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With marijuana laws nationwide relaxing, the issue of teen marijuana abuse is now more pressing than ever. As marijuana becomes more socially acceptable and legalized recreationally in many states, we can learn more about the drug and its effects on young minds. The more we discover, the clearer it becomes that cannabis holds the possibility of being addictive. It appears substance use disorders may develop more rapidly in younger users.

Cannabis Use Disorder

For many years, experts have vigorously debated whether cannabis is addictive or not. Recent research shows that up to 10% of marijuana users develop some form of marijuana use disorder. More than 2% of American adults have experienced marijuana use disorder in the previous year, according to a National Institute on Alcohol Abuse and Alcoholism study. More than 6% satisfied the criteria for marijuana use disorder at some point.

It’s sobering to see that at least 1 in 15 marijuana users could become addicted. Among those who started using marijuana under the age of 18, the risk of developing marijuana use disorder is 4 to 7 times higher. When someone develops marijuana use disorder, this is often associated with dependence on the drug. Once dependent on marijuana, withdrawal symptoms manifest when use is discontinued, including:

  • Cravings for marijuana
  • Decreased appetite
  • Depression
  • Disrupted sleep patterns
  • Irritability
  • Mood changes
  • Restlessness

Cannabis withdrawal symptoms typically peak a week after quitting. Dependence develops as the brain adapts to increasingly large amounts of marijuana by reducing the production of endocannabinoid neurotransmitters to compensate. Also, the sensitivity of these neurotransmitters changes. In the event of marijuana use disorder, you’ll be unable to stop using the drug and can experience a battery of negative outcomes.

Approximately 9% of marijuana users will become dependent, although this jumps to 17% among those who started smoking marijuana as teens, according to this 2015 data. One ongoing issue with substance abuse studies is the way addiction and dependence are often used interchangeably. From the viewpoint of some experts, it’s possible to become dependent on marijuana without being addicted. Across the United States, roughly four million people satisfy the criteria for marijuana use disorder. Of these people, 138,000 voluntarily engaged in treatment for marijuana use.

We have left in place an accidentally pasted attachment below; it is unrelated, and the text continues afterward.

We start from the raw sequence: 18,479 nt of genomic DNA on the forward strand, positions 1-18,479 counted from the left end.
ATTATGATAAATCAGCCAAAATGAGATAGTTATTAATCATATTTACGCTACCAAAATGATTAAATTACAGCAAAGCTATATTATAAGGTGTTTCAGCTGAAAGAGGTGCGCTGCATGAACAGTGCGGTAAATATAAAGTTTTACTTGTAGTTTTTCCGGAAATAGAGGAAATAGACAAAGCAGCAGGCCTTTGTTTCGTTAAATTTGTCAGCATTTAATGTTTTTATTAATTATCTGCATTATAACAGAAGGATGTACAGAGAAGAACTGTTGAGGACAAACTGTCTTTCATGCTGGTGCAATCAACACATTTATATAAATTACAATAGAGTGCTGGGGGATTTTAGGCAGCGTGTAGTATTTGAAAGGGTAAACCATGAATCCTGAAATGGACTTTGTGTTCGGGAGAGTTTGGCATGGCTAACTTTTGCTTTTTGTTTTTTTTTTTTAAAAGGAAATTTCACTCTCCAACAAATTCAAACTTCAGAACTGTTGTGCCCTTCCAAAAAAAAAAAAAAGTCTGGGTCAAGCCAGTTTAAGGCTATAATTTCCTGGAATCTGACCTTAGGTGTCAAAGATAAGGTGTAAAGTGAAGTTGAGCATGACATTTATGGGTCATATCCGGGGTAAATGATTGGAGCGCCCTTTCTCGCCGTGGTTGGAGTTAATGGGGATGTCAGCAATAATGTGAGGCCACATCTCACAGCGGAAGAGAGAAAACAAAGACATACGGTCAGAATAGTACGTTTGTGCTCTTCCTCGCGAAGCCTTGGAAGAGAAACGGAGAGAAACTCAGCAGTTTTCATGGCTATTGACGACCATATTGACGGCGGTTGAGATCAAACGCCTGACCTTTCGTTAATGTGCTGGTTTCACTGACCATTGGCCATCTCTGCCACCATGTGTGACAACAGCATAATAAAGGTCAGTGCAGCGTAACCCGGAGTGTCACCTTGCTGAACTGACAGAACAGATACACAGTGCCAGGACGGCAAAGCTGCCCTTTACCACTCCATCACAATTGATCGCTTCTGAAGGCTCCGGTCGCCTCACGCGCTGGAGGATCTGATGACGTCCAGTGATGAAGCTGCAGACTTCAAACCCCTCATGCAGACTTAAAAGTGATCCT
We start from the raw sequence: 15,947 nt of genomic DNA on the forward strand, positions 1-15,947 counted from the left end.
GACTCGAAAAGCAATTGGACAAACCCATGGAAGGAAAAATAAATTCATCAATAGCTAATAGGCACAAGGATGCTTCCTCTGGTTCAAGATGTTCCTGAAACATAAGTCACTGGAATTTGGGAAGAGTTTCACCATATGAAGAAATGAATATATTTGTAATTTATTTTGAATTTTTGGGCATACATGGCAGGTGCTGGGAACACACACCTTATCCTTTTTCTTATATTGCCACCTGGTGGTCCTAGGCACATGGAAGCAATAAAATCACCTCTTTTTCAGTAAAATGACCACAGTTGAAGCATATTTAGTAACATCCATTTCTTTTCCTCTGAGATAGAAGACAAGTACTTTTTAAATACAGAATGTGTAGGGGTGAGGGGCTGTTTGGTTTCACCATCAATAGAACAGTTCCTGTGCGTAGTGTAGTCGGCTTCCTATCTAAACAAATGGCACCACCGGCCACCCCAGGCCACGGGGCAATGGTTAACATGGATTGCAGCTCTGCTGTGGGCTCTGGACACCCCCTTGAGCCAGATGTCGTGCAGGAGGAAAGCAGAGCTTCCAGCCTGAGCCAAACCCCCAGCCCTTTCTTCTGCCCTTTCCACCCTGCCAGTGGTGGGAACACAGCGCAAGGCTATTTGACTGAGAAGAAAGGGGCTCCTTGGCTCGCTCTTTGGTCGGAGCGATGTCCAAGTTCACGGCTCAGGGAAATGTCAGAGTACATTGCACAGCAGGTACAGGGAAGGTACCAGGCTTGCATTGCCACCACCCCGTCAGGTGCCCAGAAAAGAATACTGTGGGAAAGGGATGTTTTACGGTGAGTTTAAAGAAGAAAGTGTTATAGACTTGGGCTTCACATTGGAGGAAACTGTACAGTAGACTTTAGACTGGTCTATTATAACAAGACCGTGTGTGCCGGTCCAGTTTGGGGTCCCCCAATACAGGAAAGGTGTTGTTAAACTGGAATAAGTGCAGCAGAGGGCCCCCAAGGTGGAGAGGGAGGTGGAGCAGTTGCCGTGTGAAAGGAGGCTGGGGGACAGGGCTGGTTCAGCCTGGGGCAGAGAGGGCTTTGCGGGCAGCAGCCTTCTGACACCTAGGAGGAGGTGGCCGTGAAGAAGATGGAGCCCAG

New Teen Marijuana Use Study Shows Faster Rate of Addiction Among Youths

A recent analysis from the National Institutes of Health explores the prevalence of the following nine substance use disorders:

  • Alcohol
  • Cannabis
  • Cocaine
  • Heroin
  • Meth
  • Prescription medications (opioids, tranquilizers, and stimulants)
  • Tobacco

Led by National Institute on Drug Abuse researchers, the study draws on data from the National Surveys on Drug Use and Health from 2015 through 2018. Participants were divided into adolescents (12-17) and young adults (18-25). Four distinct time points were used to analyze whether substance use disorders were present since first drug use:

  • Less than 12 months
  • 12 through 24 months
  • 24 through 36 months
  • More than 36 months

The most used substances were unsurprising: alcohol, tobacco, and marijuana. Among adolescents, 26.3% reported lifetime use of alcohol, 15.4% of cannabis, and 13.4% of tobacco. Among young adults, the lifetime use reported for alcohol, cannabis, and tobacco was 79.7%, 51,5%, and 55% respectively.

Researchers noted that substance abuse disorders within a year of using marijuana were more prevalent among adolescents than young adults aged 18 to 25. After three years, 20.1% of young adults had developed marijuana disorder, set against just 10.9% of young adults. This shows a link between a swifter transition to SUDs and a young age of initiation. It’s possible to draw similar conclusions from individuals using heroin and meth.

Across the board, it seems that young people are acutely vulnerable to developing substance use disorders. Researchers commented on this vulnerability, while also underscoring the need for substance misuse screening among adults.

What Comes Next

If you’re concerned about teen marijuana use, there’s no substitute for being open and honest with your kids about all aspects of drug use. Beyond this, if you feel your teen is using marijuana to the extent of dependence and addiction, don’t allow the issue to fester unchecked.

Instead, reach out to the friendly team at Landmark Recovery and we’ll help you get your teen back on track with the right personalized treatment program. To get things started, call us today at 888-448-0302.

About the Author

Will Long

A graduate of Middle Tennessee State University, Will has been a copy writer and content creator for Landmark Recovery since 2021. Will specializes in writing about substance abuse from a scientific and social perspective.

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